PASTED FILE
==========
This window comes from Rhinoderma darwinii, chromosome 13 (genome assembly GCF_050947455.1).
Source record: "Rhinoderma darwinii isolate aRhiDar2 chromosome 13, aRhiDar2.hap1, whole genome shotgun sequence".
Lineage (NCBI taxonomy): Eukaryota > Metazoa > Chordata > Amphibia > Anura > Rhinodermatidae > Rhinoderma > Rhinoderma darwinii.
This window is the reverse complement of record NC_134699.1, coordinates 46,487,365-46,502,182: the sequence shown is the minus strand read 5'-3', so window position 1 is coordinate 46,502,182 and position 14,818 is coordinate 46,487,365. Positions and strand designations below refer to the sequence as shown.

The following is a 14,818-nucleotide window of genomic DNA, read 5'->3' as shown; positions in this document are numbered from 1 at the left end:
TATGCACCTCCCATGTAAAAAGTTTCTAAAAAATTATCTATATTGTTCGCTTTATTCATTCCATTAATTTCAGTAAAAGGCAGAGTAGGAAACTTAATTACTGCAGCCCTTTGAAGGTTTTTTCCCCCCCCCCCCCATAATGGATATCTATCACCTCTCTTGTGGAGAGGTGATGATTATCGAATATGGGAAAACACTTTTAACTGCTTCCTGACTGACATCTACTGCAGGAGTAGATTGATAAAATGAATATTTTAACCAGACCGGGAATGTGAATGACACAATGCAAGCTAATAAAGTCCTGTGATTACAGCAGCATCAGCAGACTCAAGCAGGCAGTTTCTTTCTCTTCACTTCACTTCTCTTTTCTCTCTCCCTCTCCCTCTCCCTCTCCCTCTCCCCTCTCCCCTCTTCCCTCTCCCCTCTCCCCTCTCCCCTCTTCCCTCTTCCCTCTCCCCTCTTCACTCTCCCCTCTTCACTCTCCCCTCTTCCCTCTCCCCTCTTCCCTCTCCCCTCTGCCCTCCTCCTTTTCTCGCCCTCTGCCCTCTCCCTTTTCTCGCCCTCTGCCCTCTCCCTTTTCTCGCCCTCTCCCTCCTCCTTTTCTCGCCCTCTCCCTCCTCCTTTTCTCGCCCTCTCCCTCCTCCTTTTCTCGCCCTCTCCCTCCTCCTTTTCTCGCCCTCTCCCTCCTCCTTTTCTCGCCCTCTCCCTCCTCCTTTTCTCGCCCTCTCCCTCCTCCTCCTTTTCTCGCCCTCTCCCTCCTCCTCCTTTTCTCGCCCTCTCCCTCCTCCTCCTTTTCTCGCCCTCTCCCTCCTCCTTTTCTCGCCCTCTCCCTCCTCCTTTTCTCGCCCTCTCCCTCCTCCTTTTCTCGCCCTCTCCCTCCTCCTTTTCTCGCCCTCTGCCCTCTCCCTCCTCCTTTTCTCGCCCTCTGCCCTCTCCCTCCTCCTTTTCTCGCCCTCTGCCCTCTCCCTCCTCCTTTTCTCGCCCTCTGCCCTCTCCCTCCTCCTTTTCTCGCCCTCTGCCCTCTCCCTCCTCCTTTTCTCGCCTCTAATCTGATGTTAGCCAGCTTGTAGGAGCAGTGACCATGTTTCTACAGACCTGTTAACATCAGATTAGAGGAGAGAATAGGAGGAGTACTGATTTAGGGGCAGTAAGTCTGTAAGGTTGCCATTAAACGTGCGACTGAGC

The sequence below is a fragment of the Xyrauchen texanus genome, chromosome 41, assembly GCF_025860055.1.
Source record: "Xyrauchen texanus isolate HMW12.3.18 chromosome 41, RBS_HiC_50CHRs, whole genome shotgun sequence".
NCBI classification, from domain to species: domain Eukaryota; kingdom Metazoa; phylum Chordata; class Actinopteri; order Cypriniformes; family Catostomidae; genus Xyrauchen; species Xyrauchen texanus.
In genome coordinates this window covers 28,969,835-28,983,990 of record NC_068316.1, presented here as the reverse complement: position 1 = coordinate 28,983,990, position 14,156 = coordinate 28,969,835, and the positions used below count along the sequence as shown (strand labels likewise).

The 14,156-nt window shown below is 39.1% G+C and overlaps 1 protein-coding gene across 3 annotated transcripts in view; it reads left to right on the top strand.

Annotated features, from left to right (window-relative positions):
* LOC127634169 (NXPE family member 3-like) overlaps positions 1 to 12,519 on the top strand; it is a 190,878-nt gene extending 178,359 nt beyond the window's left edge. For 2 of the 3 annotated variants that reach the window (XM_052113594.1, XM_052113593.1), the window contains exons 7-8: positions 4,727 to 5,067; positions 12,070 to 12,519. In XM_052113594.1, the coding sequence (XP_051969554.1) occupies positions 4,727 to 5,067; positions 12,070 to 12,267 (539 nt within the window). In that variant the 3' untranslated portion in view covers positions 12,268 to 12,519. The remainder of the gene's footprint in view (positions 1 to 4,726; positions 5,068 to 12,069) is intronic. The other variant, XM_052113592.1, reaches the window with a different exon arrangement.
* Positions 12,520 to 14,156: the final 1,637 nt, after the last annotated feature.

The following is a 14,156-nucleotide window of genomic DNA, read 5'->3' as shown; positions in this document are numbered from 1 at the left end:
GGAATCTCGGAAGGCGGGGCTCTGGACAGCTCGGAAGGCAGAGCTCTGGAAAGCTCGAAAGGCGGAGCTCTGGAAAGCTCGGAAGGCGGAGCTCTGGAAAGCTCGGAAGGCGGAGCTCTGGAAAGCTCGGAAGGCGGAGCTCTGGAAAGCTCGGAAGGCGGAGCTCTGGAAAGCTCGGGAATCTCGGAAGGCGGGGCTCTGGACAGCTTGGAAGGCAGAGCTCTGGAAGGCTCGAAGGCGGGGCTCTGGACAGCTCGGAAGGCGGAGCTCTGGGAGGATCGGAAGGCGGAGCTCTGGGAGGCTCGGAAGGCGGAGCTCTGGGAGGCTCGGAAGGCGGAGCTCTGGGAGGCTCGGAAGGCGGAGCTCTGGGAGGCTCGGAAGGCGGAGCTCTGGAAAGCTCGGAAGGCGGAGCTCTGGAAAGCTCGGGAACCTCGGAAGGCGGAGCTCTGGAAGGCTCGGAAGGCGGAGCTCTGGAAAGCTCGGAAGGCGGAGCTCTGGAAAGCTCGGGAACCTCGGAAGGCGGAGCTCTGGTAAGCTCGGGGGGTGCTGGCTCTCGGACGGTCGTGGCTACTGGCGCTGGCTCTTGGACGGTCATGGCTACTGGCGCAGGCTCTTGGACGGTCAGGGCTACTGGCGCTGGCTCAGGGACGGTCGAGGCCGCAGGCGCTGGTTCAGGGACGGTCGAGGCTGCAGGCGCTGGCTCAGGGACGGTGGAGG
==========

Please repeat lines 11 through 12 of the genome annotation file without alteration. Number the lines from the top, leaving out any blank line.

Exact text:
The 14,156-nt window shown below is 39.1% G+C and overlaps 1 protein-coding gene across 3 annotated transcripts in view; it reads left to right on the top strand.

Annotated features, from left to right (window-relative positions):